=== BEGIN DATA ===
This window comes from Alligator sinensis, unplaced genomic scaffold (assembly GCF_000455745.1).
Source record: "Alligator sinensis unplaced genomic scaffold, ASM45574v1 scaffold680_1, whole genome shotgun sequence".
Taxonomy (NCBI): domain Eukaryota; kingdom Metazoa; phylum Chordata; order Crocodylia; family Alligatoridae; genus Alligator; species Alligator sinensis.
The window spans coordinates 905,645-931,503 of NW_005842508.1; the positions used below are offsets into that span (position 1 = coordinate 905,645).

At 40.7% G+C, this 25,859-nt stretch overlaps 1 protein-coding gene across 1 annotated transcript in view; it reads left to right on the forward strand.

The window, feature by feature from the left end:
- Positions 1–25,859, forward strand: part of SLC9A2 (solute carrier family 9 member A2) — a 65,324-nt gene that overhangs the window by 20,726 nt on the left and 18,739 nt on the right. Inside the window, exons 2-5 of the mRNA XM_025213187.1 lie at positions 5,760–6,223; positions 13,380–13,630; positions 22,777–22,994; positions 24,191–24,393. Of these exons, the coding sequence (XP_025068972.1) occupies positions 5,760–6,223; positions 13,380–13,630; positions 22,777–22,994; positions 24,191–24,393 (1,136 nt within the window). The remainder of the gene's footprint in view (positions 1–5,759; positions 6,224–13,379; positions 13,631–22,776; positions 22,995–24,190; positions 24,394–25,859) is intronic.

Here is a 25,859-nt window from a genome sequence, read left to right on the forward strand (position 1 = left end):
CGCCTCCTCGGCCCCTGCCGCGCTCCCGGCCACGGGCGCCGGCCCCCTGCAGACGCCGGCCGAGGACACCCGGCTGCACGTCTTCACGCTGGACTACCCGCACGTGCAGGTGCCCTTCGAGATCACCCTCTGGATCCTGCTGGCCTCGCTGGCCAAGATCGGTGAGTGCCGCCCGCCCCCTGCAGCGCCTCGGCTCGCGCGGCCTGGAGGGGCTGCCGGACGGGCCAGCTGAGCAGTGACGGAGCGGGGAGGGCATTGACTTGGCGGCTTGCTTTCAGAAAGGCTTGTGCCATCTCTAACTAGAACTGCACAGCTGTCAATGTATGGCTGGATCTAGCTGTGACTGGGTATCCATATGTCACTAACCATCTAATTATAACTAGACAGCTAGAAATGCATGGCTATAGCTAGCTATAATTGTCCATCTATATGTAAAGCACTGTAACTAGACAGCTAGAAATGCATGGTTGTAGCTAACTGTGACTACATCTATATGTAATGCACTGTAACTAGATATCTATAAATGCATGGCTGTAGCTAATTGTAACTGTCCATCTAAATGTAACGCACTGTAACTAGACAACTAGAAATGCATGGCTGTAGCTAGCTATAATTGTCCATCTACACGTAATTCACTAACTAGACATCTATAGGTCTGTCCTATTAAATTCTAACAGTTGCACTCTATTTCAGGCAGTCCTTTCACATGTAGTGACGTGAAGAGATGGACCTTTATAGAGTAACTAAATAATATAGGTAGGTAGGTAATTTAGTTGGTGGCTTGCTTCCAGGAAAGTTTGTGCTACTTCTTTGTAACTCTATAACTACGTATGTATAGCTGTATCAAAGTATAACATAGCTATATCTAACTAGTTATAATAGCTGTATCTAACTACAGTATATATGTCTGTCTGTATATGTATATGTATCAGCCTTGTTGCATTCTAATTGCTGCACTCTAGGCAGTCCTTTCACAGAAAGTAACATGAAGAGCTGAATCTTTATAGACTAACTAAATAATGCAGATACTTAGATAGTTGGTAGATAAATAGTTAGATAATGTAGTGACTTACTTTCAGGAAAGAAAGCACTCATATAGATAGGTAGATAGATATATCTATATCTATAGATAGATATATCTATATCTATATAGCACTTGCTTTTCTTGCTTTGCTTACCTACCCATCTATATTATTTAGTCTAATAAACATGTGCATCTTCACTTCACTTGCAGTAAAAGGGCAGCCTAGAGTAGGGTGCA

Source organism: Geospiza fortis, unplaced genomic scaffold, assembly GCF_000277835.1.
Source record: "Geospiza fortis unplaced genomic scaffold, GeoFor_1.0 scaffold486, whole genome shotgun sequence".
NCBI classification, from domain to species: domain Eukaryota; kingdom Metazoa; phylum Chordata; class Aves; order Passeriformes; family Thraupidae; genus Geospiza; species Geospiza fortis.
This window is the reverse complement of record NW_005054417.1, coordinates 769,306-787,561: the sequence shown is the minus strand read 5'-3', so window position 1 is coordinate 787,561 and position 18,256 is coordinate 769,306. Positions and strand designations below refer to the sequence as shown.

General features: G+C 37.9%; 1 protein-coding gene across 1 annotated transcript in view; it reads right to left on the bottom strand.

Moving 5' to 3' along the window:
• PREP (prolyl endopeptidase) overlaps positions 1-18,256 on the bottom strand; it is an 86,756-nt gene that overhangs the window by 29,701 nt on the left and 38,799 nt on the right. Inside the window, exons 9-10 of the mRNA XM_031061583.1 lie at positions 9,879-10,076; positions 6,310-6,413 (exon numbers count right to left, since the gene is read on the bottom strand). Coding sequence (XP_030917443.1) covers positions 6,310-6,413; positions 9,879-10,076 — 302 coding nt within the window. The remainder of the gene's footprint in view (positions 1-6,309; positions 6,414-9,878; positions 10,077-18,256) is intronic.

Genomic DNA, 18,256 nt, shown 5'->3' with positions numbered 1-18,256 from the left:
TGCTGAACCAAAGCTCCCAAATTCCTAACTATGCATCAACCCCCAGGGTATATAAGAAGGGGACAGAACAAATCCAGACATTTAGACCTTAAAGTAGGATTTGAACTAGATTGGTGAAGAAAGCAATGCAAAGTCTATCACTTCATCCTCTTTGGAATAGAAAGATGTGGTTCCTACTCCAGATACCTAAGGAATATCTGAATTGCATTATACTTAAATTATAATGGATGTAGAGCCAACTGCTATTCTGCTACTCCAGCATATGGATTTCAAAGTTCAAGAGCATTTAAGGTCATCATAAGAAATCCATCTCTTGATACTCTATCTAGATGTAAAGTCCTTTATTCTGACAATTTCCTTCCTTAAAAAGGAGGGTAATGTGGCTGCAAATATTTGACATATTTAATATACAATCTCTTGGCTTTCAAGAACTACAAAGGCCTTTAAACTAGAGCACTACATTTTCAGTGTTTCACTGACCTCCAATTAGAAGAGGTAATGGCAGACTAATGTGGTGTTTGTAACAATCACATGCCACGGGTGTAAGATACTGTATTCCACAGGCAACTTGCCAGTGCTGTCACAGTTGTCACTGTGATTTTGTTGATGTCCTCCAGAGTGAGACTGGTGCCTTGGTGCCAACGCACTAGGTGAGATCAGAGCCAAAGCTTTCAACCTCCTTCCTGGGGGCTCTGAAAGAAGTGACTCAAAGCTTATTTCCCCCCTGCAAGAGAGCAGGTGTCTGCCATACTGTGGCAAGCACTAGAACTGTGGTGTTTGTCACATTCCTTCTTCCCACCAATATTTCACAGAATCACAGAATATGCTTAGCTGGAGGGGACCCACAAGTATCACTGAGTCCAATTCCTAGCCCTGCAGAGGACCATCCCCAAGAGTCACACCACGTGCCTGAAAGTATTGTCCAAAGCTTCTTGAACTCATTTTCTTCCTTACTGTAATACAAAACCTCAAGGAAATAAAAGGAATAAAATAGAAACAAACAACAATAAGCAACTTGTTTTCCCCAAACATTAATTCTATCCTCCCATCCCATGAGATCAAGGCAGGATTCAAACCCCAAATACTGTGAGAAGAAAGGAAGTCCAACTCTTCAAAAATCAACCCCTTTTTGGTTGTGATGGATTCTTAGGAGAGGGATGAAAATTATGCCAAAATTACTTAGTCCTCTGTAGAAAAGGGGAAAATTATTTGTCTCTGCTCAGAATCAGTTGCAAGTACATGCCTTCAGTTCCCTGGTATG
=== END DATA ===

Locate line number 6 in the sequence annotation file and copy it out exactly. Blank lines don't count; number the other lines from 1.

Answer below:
The window, feature by feature from the left end: